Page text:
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Compilation would succeed after a while.

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A folder named “gwtjersey” should show up under WebContent folder which will contain all your compiled GWT artifacts.

Test GWT Integration

  • Let us test GWT Integration now.
  • Start Tomcat from “Server” view
  • Open your browser and type up the following url and you should receive a “Hello World !” typed up in your browser window.
  • You should see a Label text and a button on your browser window.
  • This step will conclude that GWT was integrated with Tomcat fine. Now we will need to make a REST call using GWT client.

GWT calling Jersey REST Resource

How do we call REST resources using GWT? We are going to use com.google.gwt.http.client.RequestBuilder object to make Asynchronous call to EmployeeResource resource. After adding RequestBuilder specific java code to GwtJerseyEntryPoint.java the full class will look like bellow.

</span>
<pre>public class GwtJerseyEntryPoint implements EntryPoint {

	Label label = new Label("Enter Employee Id like 001, 002, 003 or 004 : ");
	final TextBox textBox = new TextBox();
	Label result = new Label("");
	Button button = new Button("GET something RESTfully");

	@Override
	public void onModuleLoad() {

//		HelloJerseyUiBinder binder = new HelloJerseyUiBinder("dipu");
//		RootPanel.get("uibinderseat").add(binder);

		button.addClickHandler(new ClickHandler() {

			@Override
			public void onClick(ClickEvent event) {
				Window.alert("You entered: " + textBox.getText());
				getHello(textBox.getText());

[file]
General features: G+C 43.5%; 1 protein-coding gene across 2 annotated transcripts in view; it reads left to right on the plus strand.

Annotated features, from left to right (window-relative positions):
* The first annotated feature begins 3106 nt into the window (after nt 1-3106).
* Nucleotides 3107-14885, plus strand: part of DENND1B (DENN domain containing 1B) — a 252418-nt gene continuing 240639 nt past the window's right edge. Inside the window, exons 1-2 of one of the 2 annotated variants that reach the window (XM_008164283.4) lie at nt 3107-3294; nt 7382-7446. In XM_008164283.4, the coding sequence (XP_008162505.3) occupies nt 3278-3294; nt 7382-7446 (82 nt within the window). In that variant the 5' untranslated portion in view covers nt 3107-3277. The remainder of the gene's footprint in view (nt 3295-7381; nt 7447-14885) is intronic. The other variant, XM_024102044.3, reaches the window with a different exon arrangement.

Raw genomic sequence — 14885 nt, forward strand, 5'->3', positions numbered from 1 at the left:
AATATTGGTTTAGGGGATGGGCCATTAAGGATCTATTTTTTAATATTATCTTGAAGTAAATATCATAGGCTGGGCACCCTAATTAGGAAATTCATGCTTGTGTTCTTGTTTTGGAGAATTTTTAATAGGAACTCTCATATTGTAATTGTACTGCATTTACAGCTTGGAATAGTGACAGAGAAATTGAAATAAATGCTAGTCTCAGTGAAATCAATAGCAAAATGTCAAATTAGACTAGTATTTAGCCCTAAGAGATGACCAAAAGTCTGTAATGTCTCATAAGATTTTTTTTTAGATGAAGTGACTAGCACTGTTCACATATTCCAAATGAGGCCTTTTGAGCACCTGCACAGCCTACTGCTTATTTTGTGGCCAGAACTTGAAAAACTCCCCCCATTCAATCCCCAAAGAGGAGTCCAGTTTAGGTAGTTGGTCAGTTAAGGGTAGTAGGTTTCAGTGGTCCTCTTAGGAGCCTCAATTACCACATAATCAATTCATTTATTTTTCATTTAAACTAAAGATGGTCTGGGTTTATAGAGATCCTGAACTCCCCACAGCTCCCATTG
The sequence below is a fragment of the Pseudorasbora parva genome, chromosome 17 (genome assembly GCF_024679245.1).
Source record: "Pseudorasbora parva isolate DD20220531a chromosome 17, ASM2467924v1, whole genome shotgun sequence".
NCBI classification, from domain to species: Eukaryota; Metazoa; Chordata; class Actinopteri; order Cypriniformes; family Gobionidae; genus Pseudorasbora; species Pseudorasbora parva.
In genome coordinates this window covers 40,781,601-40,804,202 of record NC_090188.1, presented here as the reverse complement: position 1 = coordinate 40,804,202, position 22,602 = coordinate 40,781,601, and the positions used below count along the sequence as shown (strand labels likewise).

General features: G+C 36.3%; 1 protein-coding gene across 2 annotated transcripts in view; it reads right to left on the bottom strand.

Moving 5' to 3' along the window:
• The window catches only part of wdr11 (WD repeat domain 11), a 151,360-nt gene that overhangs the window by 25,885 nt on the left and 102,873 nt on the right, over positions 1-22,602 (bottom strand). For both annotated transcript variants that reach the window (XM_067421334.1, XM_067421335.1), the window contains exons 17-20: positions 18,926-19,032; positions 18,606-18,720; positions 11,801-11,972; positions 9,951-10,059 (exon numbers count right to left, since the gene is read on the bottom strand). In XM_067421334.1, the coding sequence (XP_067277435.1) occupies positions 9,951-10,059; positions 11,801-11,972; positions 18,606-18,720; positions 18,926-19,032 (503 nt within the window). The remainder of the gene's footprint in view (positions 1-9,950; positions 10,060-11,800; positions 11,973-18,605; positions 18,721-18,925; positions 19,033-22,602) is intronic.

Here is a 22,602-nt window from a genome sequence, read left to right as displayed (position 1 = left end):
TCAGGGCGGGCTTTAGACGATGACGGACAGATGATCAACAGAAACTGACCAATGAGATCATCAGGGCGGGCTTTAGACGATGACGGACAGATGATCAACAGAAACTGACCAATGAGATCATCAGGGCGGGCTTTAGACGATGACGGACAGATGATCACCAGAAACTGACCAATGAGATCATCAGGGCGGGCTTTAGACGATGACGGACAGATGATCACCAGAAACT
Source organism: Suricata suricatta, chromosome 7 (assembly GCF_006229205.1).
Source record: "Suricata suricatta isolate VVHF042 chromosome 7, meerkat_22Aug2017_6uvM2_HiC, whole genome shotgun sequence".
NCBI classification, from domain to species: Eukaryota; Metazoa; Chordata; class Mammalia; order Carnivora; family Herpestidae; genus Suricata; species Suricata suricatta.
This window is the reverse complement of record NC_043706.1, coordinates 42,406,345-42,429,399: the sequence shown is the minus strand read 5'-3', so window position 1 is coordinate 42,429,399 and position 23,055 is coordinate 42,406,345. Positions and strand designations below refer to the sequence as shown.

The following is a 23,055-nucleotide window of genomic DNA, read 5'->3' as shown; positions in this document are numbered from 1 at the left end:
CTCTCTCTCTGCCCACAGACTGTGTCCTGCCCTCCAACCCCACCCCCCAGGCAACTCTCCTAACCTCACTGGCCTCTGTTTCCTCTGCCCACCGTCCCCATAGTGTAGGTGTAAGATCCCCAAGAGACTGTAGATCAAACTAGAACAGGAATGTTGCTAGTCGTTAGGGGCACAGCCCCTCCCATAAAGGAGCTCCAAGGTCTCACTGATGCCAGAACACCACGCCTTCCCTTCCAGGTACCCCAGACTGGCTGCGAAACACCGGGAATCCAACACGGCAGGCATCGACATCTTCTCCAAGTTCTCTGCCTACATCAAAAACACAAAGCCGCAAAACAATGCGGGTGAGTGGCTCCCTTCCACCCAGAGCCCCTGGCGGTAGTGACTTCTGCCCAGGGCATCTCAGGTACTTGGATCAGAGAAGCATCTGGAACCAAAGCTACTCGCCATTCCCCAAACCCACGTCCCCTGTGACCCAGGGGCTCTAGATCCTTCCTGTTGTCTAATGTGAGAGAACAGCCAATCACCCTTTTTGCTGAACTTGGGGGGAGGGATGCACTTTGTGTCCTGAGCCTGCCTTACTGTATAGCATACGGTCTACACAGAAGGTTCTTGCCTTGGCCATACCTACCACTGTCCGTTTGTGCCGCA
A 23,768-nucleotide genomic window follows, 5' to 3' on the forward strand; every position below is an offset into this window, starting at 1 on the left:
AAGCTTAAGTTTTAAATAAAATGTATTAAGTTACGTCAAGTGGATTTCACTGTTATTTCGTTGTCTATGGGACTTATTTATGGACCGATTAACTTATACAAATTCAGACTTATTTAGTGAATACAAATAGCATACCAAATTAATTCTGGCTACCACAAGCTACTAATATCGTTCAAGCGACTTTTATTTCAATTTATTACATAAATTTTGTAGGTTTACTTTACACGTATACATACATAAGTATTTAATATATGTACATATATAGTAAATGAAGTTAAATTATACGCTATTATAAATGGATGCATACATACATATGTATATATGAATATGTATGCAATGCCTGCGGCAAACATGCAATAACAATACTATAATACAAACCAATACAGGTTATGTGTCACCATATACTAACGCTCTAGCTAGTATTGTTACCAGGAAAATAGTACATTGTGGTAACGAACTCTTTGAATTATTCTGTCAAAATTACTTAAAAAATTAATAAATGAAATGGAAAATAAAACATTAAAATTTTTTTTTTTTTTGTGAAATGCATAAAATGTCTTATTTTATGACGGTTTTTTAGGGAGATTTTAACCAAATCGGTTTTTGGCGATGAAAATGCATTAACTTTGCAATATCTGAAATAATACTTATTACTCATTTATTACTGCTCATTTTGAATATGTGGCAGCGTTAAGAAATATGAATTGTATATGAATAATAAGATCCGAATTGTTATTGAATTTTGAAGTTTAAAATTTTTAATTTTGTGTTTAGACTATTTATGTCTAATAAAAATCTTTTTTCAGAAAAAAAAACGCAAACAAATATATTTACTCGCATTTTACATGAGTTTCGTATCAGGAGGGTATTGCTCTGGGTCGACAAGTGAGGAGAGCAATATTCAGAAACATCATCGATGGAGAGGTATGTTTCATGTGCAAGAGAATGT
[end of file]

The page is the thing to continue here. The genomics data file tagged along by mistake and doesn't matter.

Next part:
}
		});

		RootPanel.get("basicseat").add(label);
		RootPanel.get("basicseat").add(textBox);
		RootPanel.get("basicseat").add(button);
		RootPanel.get("basicseat").add(result);
	}

	private void getHello(String employeeId) {

		String url = "rest/employees/"+employeeId;

		RequestBuilder builder = new RequestBuilder(RequestBuilder.GET, URL
				.encode(url));
		builder.setCallback(callbackHandler);
		try {
			Request request = builder.send();
		} catch (RequestException e) {
			GWT.log("RequestException ", e);
		}

	}

	RequestCallback callbackHandler = new RequestCallback() {

		public void onError(Request request, Throwable exception) {
			GWT.log("Error", exception);
		}

		public void onResponseReceived(Request request, Response response) {

			String responsetext = response.getText();
			Window.alert(responsetext);
			result.setText(responsetext);
		}
	};

}

Notice getHello and callbackHandler method. getHello() method is using url pattern ‘rest/employees/{employee id}’ to call server side REST resource utilizing RequestBuilder object. We are using callbackHandler() method to receive result from server side in asynchronous nature. If the call was successful we would print the result using “result” gwt Label widget.

Conclusion:

Hope this tutorial helps people who just want to use Eclipse to build GWT with Jersey with Tomcat server.

Resources:

Comments

  1. This is excellent and a much needed resource!! Many thanks!

  2. gatapolaga says:

    Hi, many thanks for the tutorial. however when i tried to type ur code in eclipse it gives a compile time error in below line

    ResponseBuilder rb = Response.ok(“Hello World !”);

    Response.ok—>

  3. jrgdre says:

    Hi, thank you for the helpful post!

    I use Eclipse Kepler, Apache 7.0, GWT 2.5.1 and jdk1.7.0.

    When compiling GWT, I experienced stack overflows. This was solved by moving GWT to the top of the Java Build Path.

    To be able to access GWTJersey.html after starting the server I needed to create an GWTJersey.css and add “rename-to=’gwtjersey'” to the tag in gwtJerseyModule.gwt.xlm

    • Asish says:

      Hi Jrgdre,
      I am facing “Stack Overflow” error too… i tried to put GWT at the top of the build path but the error is still there…
      could you help me?